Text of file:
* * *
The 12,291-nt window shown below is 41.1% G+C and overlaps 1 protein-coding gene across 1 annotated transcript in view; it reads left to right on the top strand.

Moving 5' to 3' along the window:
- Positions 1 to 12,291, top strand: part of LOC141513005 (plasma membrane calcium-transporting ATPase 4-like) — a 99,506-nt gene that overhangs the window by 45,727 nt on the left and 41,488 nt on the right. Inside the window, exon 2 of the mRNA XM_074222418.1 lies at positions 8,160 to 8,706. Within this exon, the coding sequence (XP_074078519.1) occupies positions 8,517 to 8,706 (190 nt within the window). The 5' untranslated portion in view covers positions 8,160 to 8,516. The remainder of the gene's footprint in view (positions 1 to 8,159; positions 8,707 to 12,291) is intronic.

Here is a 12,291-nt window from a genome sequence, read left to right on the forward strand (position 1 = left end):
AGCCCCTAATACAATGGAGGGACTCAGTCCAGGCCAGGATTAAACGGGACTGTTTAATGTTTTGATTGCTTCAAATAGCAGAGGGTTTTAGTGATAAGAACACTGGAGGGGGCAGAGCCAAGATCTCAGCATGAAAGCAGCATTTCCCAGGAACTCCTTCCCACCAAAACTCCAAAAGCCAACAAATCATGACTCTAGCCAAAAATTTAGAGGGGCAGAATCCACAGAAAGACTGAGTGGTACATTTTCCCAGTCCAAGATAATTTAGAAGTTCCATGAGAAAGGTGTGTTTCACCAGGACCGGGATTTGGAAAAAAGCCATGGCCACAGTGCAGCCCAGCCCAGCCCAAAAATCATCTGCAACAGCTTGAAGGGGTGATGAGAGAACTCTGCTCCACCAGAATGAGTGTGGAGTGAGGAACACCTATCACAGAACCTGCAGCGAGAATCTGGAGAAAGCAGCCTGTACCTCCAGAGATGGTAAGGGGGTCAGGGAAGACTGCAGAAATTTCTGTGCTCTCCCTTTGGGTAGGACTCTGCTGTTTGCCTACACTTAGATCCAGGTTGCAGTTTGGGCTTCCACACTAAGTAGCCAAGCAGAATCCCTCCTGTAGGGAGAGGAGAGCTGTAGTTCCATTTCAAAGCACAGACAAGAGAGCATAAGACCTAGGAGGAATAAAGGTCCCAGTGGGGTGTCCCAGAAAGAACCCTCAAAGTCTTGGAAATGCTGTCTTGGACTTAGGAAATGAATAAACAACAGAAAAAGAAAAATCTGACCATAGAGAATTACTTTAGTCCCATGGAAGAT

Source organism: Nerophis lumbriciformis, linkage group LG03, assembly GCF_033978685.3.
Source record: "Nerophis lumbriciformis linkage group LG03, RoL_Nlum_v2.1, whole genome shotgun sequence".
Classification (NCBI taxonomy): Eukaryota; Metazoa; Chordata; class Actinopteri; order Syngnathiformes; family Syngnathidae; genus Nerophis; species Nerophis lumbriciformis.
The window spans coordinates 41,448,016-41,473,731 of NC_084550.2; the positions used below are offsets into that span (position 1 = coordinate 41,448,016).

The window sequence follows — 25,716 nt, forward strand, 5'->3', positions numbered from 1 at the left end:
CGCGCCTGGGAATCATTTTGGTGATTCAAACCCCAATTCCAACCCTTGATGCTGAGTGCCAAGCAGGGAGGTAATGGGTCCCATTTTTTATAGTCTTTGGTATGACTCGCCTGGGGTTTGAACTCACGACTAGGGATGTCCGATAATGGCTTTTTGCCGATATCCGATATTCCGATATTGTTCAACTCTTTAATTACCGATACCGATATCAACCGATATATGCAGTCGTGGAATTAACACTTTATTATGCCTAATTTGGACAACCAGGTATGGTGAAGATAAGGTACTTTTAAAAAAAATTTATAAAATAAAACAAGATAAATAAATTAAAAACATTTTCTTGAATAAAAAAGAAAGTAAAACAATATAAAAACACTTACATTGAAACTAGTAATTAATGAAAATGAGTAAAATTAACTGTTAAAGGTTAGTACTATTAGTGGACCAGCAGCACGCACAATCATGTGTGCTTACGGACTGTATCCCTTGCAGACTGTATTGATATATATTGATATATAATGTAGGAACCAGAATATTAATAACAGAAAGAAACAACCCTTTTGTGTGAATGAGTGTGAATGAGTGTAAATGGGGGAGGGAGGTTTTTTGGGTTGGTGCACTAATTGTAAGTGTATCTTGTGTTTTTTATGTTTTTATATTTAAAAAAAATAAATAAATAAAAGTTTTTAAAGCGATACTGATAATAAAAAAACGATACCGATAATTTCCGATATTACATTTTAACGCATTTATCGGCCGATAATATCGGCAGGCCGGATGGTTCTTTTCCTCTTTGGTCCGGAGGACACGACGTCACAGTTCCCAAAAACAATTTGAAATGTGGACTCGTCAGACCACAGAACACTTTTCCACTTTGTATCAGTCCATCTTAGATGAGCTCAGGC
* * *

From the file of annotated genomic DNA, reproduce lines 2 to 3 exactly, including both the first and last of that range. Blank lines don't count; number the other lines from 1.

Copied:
Moving 5' to 3' along the window:
- Positions 1 to 12,291, top strand: part of LOC141513005 (plasma membrane calcium-transporting ATPase 4-like) — a 99,506-nt gene that overhangs the window by 45,727 nt on the left and 41,488 nt on the right. Inside the window, exon 2 of the mRNA XM_074222418.1 lies at positions 8,160 to 8,706. Within this exon, the coding sequence (XP_074078519.1) occupies positions 8,517 to 8,706 (190 nt within the window). The 5' untranslated portion in view covers positions 8,160 to 8,516. The remainder of the gene's footprint in view (positions 1 to 8,159; positions 8,707 to 12,291) is intronic.